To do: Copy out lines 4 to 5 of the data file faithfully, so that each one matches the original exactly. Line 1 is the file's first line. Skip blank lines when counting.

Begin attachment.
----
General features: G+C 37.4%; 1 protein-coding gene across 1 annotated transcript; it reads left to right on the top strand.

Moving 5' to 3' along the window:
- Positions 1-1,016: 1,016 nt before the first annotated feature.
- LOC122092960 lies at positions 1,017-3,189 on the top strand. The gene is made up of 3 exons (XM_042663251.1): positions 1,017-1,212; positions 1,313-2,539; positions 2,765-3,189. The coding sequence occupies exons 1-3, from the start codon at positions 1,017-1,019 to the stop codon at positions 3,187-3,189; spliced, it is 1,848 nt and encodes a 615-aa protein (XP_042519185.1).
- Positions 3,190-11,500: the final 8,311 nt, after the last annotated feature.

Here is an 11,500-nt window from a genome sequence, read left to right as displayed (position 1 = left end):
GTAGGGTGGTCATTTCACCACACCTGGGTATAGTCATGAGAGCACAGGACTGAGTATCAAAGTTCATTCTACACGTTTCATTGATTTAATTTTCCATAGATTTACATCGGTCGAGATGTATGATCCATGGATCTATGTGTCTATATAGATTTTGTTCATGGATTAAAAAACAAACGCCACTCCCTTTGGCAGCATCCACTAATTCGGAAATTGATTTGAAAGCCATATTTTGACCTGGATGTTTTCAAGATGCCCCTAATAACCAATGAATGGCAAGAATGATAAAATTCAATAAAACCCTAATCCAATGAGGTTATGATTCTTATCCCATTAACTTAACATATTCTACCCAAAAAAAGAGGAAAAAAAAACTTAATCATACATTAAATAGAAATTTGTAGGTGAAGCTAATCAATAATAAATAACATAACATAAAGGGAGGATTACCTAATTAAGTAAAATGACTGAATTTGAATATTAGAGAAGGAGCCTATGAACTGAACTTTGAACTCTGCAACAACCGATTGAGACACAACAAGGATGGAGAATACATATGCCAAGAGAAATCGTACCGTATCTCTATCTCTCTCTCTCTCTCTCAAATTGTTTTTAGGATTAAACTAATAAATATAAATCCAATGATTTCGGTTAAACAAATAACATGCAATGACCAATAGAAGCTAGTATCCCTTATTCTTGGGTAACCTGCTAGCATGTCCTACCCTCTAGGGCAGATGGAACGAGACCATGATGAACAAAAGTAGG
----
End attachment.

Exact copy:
- LOC122092960 lies at positions 1,017-3,189 on the top strand. The gene is made up of 3 exons (XM_042663251.1): positions 1,017-1,212; positions 1,313-2,539; positions 2,765-3,189. The coding sequence occupies exons 1-3, from the start codon at positions 1,017-1,019 to the stop codon at positions 3,187-3,189; spliced, it is 1,848 nt and encodes a 615-aa protein (XP_042519185.1).
- Positions 3,190-11,500: the final 8,311 nt, after the last annotated feature.